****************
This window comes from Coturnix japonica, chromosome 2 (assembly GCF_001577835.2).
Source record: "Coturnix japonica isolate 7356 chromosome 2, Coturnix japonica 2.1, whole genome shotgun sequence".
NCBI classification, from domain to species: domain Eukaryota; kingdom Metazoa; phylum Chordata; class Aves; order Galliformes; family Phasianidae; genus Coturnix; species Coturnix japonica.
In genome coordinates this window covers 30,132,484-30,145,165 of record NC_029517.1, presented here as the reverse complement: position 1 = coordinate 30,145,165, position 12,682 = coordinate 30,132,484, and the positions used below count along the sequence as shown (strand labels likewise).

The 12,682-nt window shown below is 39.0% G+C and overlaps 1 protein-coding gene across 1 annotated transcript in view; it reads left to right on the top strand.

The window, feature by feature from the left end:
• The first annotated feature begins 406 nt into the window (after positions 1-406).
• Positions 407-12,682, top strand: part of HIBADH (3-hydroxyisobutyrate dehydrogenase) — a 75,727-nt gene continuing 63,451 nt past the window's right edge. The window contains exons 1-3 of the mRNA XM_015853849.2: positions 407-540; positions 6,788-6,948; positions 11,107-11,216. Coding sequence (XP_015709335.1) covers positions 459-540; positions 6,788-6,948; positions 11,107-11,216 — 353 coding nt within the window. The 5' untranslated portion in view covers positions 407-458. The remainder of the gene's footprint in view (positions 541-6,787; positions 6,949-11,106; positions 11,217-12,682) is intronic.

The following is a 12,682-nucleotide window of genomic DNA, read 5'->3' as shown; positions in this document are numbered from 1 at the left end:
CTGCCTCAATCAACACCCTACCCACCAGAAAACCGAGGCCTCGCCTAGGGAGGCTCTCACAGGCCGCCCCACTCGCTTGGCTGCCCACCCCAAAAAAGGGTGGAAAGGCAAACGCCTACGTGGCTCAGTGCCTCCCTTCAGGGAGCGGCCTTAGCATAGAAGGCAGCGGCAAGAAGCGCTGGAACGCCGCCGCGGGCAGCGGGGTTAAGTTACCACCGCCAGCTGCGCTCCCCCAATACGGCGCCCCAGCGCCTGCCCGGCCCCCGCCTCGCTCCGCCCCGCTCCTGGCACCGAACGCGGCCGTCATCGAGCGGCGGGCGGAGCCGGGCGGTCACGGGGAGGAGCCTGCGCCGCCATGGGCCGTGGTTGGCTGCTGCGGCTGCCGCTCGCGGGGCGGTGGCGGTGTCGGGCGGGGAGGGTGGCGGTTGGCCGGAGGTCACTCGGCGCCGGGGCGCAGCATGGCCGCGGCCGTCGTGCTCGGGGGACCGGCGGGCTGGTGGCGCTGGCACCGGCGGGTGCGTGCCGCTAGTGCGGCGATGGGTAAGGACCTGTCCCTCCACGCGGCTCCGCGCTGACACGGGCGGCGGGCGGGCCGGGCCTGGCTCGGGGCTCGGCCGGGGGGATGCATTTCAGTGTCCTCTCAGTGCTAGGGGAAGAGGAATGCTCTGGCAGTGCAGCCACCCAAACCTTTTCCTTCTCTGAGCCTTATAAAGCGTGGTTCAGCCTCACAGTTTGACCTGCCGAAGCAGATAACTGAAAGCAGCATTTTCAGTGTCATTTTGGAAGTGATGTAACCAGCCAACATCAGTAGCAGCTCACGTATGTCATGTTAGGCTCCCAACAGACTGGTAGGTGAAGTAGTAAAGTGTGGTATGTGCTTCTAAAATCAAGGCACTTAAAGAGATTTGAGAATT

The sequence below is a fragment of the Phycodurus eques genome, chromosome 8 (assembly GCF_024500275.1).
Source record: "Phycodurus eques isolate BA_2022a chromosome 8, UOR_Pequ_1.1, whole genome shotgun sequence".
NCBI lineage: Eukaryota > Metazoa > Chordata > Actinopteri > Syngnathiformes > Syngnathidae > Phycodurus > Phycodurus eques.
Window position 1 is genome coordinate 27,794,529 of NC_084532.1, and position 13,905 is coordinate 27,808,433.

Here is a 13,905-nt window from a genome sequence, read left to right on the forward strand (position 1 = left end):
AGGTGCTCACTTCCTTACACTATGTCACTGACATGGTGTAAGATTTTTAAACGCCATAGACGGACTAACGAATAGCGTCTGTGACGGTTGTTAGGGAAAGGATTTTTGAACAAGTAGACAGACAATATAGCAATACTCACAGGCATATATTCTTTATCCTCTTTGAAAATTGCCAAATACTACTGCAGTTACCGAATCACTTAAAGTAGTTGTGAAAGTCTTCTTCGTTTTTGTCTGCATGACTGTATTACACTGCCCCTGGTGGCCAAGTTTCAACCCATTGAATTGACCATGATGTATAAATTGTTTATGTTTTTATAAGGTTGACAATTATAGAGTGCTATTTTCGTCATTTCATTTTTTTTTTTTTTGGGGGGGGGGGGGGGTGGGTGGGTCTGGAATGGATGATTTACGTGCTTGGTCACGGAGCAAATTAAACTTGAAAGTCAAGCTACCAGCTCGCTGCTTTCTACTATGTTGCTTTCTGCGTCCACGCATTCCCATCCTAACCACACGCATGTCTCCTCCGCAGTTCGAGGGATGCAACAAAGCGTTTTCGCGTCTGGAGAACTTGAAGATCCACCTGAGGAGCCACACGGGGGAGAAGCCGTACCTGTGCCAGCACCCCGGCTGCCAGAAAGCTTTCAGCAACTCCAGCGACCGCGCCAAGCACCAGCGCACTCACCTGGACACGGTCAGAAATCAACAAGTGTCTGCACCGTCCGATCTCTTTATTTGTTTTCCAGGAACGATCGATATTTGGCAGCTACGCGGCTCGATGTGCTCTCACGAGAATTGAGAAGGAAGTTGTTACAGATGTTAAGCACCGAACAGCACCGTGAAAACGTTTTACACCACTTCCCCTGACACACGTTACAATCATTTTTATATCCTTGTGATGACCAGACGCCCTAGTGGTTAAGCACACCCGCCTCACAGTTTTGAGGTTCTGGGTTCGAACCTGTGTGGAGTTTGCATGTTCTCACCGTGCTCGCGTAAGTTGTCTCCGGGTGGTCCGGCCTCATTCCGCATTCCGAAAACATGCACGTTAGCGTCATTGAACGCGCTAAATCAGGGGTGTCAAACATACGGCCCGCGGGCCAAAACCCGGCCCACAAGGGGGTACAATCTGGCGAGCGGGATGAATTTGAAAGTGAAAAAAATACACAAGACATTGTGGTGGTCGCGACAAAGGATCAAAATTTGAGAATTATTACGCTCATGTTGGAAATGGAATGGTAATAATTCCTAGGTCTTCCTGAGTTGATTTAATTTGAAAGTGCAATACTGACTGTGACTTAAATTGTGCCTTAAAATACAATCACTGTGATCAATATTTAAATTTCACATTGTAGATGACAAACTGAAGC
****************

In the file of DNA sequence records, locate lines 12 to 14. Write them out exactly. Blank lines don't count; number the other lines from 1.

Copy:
Source record: "Phycodurus eques isolate BA_2022a chromosome 8, UOR_Pequ_1.1, whole genome shotgun sequence".
NCBI lineage: Eukaryota > Metazoa > Chordata > Actinopteri > Syngnathiformes > Syngnathidae > Phycodurus > Phycodurus eques.
Window position 1 is genome coordinate 27,794,529 of NC_084532.1, and position 13,905 is coordinate 27,808,433.